My #1000speak post, about an experience I had a year ago, reminded me how many times I’ve brought my children to homeless shelters, safehouses, schools, and libraries to donate clothing, toiletries, and books. What, if anything, had they learned from this?

I decided to ask them what compassion meant.

Neither one of them could answer me. They shifted in their seats and looked at the wall and floor with their I-don’t-know-the-answer faces.

Gah! Really? “Think about it.”

My 10-yr-old said, “Uh…love?”

My 8-yr-old said, “Friendship. I think it’s how you feel about a friend.”

Hmm.

I asked them for an example of something compassionate.

My 10-yr-old said, “Helping someone with a math problem if they can’t do it.”

My 8-yr-old answered, “Giving someone a stuffed animal if they’re sick so they feel better.”

They started sharing ideas: donating to homeless shelters, hugging someone if they’re sad, bringing an animal to the vet if it’s hurt…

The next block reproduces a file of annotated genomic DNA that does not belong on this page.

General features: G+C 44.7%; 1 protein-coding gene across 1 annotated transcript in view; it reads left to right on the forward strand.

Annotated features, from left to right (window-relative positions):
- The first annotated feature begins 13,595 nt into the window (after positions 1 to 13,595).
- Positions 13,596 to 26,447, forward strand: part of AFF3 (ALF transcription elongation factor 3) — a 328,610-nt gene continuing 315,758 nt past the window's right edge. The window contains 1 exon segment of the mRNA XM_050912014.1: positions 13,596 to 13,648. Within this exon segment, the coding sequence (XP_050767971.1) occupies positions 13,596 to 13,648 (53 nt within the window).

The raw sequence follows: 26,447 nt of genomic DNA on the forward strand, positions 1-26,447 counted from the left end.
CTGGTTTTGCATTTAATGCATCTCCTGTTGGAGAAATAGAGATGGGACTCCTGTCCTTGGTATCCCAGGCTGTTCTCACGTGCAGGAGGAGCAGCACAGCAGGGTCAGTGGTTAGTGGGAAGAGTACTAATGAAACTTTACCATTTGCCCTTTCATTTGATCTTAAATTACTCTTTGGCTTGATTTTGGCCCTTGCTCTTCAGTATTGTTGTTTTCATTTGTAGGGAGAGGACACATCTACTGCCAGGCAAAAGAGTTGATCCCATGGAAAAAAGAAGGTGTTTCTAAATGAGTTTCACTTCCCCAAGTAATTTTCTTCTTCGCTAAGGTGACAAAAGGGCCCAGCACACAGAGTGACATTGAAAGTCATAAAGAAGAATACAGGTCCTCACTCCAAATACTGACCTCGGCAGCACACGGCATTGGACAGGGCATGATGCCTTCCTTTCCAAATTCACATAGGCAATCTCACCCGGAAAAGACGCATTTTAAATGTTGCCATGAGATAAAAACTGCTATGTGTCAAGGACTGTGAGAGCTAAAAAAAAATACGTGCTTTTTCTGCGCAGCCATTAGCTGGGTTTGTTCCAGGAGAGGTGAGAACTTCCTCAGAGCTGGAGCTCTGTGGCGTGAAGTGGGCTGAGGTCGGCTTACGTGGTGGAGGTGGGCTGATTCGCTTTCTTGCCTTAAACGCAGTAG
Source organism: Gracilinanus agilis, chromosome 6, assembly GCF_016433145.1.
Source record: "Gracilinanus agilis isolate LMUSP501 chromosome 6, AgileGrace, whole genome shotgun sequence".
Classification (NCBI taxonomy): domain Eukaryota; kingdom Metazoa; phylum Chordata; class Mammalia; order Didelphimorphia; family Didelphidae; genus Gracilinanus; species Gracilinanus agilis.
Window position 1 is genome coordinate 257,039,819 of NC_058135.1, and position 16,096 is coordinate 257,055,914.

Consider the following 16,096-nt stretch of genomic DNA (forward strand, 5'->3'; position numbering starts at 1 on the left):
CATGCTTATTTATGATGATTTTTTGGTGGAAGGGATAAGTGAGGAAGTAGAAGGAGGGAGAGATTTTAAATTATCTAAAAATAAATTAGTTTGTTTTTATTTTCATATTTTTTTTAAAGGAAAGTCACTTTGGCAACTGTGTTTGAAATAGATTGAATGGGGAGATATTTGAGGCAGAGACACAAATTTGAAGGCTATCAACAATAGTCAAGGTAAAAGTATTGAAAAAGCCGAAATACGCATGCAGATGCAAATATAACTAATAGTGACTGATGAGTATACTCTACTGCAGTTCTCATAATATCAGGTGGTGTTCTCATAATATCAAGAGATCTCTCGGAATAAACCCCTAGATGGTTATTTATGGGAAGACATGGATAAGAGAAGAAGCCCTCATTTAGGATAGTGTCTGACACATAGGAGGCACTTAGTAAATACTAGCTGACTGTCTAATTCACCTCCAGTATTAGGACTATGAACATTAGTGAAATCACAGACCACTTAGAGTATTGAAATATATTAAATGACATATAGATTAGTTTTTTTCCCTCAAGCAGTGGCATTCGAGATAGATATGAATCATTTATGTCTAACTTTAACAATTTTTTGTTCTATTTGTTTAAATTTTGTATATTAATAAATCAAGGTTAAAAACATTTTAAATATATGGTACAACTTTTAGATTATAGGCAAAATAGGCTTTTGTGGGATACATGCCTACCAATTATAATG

Both my kids struggled to define the word compassion, but they know how to be compassionate people.

 

Rainbow

You don’t need to be able to define compassion to be compassionate.

 

 

My Sunday thoughts in 200 words or less.

 

1000 Voices for Compassion

 

Mike greeted me in the parking lot of the homeless shelter. He shook my hand and thanked me for bringing supplies. “If you don’t mind me asking, who was in our house here?”

“I’m sorry?”

“Who stayed here? Your father? Brother?”

“Um…”

“It’s okay,” he smiled, “I was just curious.”

“No, it’s fine. I don’t know anyone who stayed here.”

“Oh.”

We started walking to my car. I’d been donating to other shelters for years but this was my first time at this house and I was thrown off by Mike’s questions. “Am I supposed to have a connection or contact or something? I didn’t know.”